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| 3/5/2017 12:00:00 AM
“Triptych of Friends” reveals how formal training infl uences artists’ works

It was clearly a case of unity in diversity as three independent oeuvres by friends Ustad Bashir Ahmed, Saeed Kureshi and Chitra Pritam were displayed collectively at the Clifton Art Gallery, Karachi. Titled `Triptych of Friends`, the show revealed the different relationships that exist between the artists` contemporary practice and more traditional approaches to painting, picture-making and image construction.

Ustad Ahmed`s standing as the architect of the contemporary miniature is so huge that it overshadows his other accomplishments.

llaving compiled the curriculum and formalised a four-year miniature degree programme at the National College of Arts (NCA) in 1982 the only one of its kind to date he produced game-changer students such as Shazia Sikander and Imran Qureshi who crossbred it with mix and multimedia disciplines to produce new strains of art.

Emblematic and internationally acclaimed, the new genre remains synonymous with innovation. But Ahmed`s personal miniature art training at the Mayo School of Arts (later the NCA) under Ustads Haji Sharif and Sheikh Shujaullah was in the court style of apprenticeship spread over many years.

The traditional mannerism is deeply ingrained in the maestro`s art practice. He is a purist who retains the Mughal idiom in his art. His figurative forms of royals, courtesans, poets, sages, flora and fauna, and vestiges of landscape and interiors hark back to the past.

Emphasis on experiment is largely through layout, composition and overall atmosphere in his paintings. These shifts are subtle, mild and pleasing, in comparison to the jolting radical upturns we now see in some of the new miniatures by new artists.

The artist`s current miniatures, acrylic paintings, graphite drawings on show vary from fine, intricately painted works to delicately handled, hazy and blurred frames where he plays with time, space and movement. The works of graphite on paper areof a variable nature, some please the eye while others do not.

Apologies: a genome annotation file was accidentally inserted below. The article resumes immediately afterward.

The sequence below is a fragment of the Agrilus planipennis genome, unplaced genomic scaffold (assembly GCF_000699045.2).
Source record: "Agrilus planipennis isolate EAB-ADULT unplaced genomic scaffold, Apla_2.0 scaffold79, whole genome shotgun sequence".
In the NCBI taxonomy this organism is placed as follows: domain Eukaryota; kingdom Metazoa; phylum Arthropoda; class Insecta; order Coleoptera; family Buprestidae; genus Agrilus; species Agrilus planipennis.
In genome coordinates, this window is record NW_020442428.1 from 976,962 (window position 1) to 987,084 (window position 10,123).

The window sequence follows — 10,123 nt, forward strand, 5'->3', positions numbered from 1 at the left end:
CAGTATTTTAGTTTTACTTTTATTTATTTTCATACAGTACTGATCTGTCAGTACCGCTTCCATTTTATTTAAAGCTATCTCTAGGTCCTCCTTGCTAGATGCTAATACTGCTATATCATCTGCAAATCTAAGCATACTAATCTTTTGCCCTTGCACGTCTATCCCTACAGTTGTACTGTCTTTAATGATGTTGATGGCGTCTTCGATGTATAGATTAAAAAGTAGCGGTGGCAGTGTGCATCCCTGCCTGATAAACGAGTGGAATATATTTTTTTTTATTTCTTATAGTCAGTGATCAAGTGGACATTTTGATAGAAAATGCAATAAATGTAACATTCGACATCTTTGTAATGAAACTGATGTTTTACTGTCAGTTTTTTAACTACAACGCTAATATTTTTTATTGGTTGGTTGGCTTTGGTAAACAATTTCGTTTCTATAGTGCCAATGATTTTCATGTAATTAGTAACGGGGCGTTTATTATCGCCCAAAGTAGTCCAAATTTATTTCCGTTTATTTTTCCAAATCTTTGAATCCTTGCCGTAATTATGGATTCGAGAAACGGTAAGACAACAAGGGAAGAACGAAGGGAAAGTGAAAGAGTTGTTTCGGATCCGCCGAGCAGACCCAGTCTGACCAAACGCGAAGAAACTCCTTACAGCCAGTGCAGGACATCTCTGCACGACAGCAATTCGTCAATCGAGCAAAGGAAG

Pritam first gained acclaim as a devotee of Jamil Naqsh. His work, especially his calligraphic paintings, bore traces of the master`s influence. Other than script he learnt to explore colour layering and surface texture.

He came into his own when he began painting landscapes of his native village Sanjarpur, Punjab, in the impressionist stippling and broken colour technique. He broadened his repertoire by bringing the same stylistic application to scenic renditions of boats resting on the fish harbour. The decorative appeal in his art endears him to his audience and this aspect is particularly dominant in his calligraphic paintings and his `Buddha` series. Here he emphasises his design sense embellished with multiple colour choices but he is at his most authentic and original in painting landscapes and boats.

Kureshi`s paintings will surprise those who have known him as an art reviewer for the last few years. Not everyone is aware that he is a fine arts alumnus of the Punjab University,and according to him `has had the privilege of being coached in art appreciation, drawing and painting by legends such as Anna Molka Ahmed, Zulgarnain Haider, Colin David and Bashir Mirza.` His art on view consists of portraits of urban / rural women offset either by emphatic abstract markings or historical edifices. Semi-realistic, the structured facial contours of the protagonists point to an artist`s hand at ease with drawing.

Similarly the gestural markings, the faceted geometric slashes and cross hatchings in `Defiant demeanour` and `Emerald Fantasy` paintings are confidently rendered. The heritage architecture insert as in `Rohtas Vanity`stakes its claim as subtext in the composition. Boldly applied vibrant colour juxtaposing is another strong feature in his work. The play of primary hues, red, blue, yellow, and then tones of green and orange, remind one of the Fauvist sensibility.

Gauguin believed that colour had a mystical quality that could express our feelings about a subject rather than simply describe a scene. This view gains further credence on scrutiny of the style and content of Kureshi`s paintings. Viewersfamiliar with the subjects and painting styles popular in our art milieu in the `70s and `80s will be able to feel the vague sense of déjà vu that his works emit.

This exhibition shows that the early art education, training and influences of the three concerned artists continue to play an integral role in their art expression, unlike the newer generation artists for whom traditional training is merely a stepping stone to other horizons. -S.A.

`Triptych of Friends` was exhibited at the Clifton Art Gallery, Karachi, from February 23 till March 1, 2017